Rare acquired or inherited condition involving a
generalized transport defect in the proximal tubules with renal losses of
glucose, phosphate, calcium, uric acid, amino acids, and
bicarbonates, leading to short stature, osteomalacia, and renal failure.
Lignac De Toni Debré Syndrome; Fanconi Syndrome;
Renal Fanconi Syndrome; Fanconi Renal-Tubular Syndrome.
Genetic disorder but also can be caused by inborn errors of
metabolism, Wilson disease, Lowe syndrome, cystinosis, glycogenoses,
hereditary fructose intolerance, mitochondrial diseases, heavy-metal
poisoning, glue sniffing, and toxicity from some chemotherapeutic drugs.
Inherited form is estimated to occur in approximately
1:40,000 live births.
Autosomal dominant, but autosomal recessive
and X-linked transmission have been reported. Gene located on 15q15.3.
Syndrome may be inherited (idiopathic
familial), secondary to other genetic diseases or secondary to exposure to
certain toxins. Cystinosis is the most common genetic cause in childhood. Others are
galactosemia, Wilson disease, tyrosinemia, and glycogen storage diseases.
Toxins include heavy metals such as cadmium, lead, and mercury, ifosfamide,
gentamicin, expired tetracycline, and various solvents. The disease causes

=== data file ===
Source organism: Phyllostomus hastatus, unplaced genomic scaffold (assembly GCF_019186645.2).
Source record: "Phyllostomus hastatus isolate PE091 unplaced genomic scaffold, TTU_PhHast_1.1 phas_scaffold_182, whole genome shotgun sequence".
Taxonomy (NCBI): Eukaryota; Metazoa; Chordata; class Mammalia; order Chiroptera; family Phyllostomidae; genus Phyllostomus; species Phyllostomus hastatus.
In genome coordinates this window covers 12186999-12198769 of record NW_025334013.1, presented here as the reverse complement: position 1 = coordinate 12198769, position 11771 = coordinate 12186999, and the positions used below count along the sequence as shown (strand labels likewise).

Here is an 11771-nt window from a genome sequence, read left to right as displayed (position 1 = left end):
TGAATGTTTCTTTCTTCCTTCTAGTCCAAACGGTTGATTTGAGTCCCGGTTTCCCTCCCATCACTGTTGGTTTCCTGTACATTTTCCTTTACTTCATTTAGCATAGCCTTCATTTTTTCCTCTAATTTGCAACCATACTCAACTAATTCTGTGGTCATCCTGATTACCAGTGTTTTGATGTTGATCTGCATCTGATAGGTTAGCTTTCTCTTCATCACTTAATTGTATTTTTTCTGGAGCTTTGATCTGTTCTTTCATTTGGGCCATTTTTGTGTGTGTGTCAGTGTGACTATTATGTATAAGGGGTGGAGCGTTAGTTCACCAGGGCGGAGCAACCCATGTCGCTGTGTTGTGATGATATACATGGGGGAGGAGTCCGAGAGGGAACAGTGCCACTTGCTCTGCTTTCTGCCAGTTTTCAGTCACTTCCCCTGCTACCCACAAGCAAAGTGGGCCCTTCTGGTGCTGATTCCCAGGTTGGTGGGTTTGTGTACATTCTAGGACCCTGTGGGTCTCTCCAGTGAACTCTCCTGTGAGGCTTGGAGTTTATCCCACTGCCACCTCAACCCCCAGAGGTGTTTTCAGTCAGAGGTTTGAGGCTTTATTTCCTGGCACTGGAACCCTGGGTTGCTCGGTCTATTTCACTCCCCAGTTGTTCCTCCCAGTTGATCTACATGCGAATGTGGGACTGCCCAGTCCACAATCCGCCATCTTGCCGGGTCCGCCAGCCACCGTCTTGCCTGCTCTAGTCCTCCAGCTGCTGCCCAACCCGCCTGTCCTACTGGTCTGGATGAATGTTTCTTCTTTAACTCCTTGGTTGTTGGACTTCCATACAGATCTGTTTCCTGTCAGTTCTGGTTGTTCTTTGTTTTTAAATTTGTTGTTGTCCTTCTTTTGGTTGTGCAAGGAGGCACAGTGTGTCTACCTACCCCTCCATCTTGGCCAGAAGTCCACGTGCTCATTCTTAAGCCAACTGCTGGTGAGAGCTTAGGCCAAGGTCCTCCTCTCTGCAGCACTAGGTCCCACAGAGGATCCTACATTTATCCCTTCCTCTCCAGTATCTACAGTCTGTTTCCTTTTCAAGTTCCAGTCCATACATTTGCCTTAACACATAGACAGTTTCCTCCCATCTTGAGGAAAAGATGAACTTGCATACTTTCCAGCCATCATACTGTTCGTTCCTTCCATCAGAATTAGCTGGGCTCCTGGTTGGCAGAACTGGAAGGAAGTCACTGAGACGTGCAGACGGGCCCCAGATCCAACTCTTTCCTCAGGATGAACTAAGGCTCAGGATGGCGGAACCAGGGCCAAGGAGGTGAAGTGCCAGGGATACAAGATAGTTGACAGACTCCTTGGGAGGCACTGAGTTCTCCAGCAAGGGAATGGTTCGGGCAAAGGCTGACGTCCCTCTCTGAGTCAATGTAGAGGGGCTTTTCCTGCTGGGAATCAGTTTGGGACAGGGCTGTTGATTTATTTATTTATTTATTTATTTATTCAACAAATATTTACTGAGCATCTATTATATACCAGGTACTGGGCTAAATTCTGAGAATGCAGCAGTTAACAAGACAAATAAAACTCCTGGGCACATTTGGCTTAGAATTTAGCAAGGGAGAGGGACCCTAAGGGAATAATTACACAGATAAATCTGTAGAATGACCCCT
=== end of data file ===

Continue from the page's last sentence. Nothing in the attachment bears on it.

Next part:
failure of proximal renal tubular reabsorption.
Diagnosis is mainly clinical and biochemical. The
presenting symptoms are polyuria, polydipsia, and dehydration. The
biochemical findings are glucosuria with normal glycemia, hypophosphatemia,
hyperaminoaciduria, acidosis, uricosuria, proteinemia, progressive renal
insufficiency, and renal sodium and potassium wasting. Following the
diagnosis of renal tubular acidosis, an underlying cause should be sought
with appropriate investigations for inborn metabolic disease or
Excessive renal loss of glucose, amino acids,
potassium, bicarbonate, phosphate, calcium, water, and magnesium lead to
growth retardation/dwarfism, polyuria, polydipsia, metabolic
acidosis, muscle weakness, and rickets or osteomalacia (depending on age of onset). De
Toni Debré Fanconi syndrome can be the first manifestation of complex IV
Assess for dehydration and treat
accordingly. Detailed assessment of acid-base and serum electrolyte status
Patients are said to be particularly
anxious; consequently, sedative premedication is recommended. Patients have
ongoing polyuria and losses of bicarbonate, potassium, phosphate, calcium,
and magnesium, which require regular assessment and replacement. It may be
appropriate to monitor circulatory volume status during important surgical procedures with
the aid of central venous pressure monitoring or monitoring of left ventricular filling.
Careful positioning and handling are required because of
A case of hyperthermia under general
anesthesia in a patient with this syndrome secondary to cystinosis has been
reported. After the event, malignant hyperthermia was considered unlikely
and pyrexia, which developed during a subsequent nonmalignant
hyperthermia-triggering anesthetic, was treated successfully with
acetaminophen. Avoid drugs eliminated mainly by the renal system. Remember
that some drugs, such as certain antibiotics or neuromuscular relaxant
drugs, may require dosage adjustment. Succinylcholine is not contraindicated
except in the presence of hyperkaliemia. Uremic patients may be more
sensitive to the central depressant effect of benzodiazepines and opioids.
Those associated with renal